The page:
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Remember that final presentations are due Dec. 6 in class!
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Category Archives: Week 13
One story of biological citizenship that I found very compelling was that of Lev, a forty-eight year old cab driver from Chernobyl. For “one month and five days” following the Chernobyl incident, he had driven an army general around the … Continue reading
A woman that caught my attention was Rita in chapter 5. On the day of the explosion, she went to work anyways because she was afraid she would lose her pension and social benefits. But when you read her story, … Continue reading
In the second chapter, Adriana Petryna talks about “a foreign burden”. That foreign burden refers to the internal radiation that workers and citizens had after Chernobyl. Dmytro was a miner from the coal-mining region of Donbas in Ukraine. He was … Continue reading
This novel provides a unique examination of the Chernobyl disaster through the approach of ethnography. Author Adriana Petryna examines Ukraine’s fusion of governance and humanism post-disaster and thus, examines the emergence of biological citizenship (“the social practice that has emerged … Continue reading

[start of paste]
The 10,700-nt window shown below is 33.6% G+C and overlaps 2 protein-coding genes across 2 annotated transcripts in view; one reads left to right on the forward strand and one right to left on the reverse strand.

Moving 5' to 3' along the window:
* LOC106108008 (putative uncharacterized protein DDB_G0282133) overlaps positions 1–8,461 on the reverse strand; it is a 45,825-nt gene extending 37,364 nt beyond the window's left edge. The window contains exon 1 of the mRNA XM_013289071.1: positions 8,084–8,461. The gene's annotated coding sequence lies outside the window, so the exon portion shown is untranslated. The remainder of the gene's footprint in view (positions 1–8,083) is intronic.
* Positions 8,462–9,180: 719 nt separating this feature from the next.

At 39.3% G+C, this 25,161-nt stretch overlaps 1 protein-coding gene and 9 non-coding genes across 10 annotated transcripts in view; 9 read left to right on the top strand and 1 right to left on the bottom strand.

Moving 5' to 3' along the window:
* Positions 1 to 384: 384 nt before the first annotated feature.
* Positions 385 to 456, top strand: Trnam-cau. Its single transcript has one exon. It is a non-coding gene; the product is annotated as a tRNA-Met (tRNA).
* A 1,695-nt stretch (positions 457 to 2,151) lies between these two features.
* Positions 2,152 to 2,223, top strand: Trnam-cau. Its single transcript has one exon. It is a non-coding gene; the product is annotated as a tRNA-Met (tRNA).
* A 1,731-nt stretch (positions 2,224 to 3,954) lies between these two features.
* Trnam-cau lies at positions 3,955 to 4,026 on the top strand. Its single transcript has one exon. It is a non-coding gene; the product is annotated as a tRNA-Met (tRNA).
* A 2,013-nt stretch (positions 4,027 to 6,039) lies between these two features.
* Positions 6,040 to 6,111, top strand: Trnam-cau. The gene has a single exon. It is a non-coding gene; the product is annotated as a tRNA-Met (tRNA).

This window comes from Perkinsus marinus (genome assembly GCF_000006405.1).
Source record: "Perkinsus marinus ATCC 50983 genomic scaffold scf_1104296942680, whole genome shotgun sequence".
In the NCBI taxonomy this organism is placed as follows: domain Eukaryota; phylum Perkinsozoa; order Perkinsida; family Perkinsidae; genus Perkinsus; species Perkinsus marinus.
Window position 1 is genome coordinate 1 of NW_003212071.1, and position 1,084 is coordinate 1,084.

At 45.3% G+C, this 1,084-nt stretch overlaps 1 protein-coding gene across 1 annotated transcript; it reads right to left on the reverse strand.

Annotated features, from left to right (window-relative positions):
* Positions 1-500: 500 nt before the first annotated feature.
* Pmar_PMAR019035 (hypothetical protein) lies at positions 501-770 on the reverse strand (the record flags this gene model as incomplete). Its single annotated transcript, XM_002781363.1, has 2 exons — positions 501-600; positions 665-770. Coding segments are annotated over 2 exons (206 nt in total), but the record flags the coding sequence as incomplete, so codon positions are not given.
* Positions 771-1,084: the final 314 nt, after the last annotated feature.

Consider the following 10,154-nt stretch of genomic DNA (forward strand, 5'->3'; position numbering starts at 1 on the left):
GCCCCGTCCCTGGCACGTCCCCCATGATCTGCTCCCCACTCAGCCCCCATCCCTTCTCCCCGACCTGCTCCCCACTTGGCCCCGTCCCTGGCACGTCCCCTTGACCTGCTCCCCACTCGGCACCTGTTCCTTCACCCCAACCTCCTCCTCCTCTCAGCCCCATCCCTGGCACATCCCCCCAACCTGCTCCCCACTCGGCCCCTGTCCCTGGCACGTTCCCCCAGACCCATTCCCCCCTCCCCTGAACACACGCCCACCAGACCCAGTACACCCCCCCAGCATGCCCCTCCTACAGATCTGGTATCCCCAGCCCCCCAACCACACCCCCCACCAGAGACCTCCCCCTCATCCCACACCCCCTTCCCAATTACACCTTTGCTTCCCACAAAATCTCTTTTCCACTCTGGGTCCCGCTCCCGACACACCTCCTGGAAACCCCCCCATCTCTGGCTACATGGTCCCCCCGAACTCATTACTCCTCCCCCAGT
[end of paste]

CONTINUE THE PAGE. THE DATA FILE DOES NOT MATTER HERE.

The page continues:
A lot of the ethnographic examples that Petryna uses in Life Exposed translate everything we have been talking about recently in class about biological citizenship and seeking justice for health problems due to the Chernobyl disaster. However, I liked the ethnographic … Continue reading
This week and next we will examine the meanings of citizenship in Ukraine in the wake of the Chernobyl disaster and the collapse of socialism. We will especially look at how people managed their statuses in the face of uncertainty, … Continue reading
Throughout Life Exposed, Adriana Petryna gives ethnographic examples of people who were effected by the Chernobyl disaster. Choose one example that you find compelling and explain why. How is this person expressing biological citizenship and/or seeking justice? Your response is … Continue reading